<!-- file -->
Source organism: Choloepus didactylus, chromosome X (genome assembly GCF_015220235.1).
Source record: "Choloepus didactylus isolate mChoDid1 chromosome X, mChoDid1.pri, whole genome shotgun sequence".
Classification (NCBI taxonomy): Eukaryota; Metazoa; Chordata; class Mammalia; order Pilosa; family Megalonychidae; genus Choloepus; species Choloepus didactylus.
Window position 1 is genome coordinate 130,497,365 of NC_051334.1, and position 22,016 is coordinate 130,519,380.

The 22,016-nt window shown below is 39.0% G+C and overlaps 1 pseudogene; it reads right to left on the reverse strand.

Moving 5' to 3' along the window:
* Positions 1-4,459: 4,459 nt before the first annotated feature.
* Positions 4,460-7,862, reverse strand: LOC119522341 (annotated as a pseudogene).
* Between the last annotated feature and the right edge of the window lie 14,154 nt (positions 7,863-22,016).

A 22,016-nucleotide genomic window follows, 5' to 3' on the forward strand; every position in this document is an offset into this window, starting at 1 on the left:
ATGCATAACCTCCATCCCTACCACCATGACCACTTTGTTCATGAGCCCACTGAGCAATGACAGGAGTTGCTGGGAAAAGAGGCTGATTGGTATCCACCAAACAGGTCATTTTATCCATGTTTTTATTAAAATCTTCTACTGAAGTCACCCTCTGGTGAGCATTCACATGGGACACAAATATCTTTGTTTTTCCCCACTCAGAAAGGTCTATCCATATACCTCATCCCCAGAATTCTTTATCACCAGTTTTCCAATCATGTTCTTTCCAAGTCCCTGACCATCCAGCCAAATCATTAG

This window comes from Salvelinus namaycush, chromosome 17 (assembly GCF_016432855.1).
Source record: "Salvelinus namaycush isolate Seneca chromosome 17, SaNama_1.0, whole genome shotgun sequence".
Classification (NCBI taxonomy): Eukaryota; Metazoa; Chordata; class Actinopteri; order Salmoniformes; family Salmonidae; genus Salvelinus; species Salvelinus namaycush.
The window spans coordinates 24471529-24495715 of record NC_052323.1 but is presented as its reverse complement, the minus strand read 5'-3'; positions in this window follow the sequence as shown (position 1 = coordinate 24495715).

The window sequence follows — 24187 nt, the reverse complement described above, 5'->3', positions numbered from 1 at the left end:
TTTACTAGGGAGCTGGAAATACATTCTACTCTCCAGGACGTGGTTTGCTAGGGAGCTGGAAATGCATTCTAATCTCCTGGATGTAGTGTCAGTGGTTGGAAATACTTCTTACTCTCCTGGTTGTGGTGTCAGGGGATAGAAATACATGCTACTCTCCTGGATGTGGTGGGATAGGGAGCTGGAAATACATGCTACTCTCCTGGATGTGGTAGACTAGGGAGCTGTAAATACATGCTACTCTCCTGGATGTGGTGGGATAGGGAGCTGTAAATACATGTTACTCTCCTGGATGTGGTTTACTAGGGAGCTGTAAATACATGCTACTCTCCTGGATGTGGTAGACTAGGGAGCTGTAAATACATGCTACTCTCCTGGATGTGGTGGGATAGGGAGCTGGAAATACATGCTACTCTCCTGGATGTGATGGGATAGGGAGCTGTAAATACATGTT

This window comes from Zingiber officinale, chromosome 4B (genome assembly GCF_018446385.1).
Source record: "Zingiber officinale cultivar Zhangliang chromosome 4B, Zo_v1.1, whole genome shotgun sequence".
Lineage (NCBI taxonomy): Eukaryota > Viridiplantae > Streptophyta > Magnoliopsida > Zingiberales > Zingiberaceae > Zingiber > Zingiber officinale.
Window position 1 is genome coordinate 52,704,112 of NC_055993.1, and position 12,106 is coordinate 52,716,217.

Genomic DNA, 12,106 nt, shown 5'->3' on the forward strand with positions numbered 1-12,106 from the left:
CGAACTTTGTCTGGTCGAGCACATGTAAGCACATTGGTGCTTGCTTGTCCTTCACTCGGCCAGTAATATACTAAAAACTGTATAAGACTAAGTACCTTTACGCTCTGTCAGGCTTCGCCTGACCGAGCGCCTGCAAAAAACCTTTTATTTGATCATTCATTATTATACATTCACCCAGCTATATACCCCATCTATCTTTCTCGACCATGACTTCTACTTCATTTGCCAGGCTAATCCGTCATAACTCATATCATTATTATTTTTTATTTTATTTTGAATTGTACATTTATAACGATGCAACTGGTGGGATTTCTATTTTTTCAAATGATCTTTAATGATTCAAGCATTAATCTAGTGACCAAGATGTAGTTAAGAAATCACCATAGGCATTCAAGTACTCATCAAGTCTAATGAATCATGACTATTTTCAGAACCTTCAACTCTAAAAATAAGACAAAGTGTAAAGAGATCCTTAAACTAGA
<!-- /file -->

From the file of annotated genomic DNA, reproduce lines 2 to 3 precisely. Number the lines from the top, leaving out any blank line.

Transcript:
Source record: "Choloepus didactylus isolate mChoDid1 chromosome X, mChoDid1.pri, whole genome shotgun sequence".
Classification (NCBI taxonomy): Eukaryota; Metazoa; Chordata; class Mammalia; order Pilosa; family Megalonychidae; genus Choloepus; species Choloepus didactylus.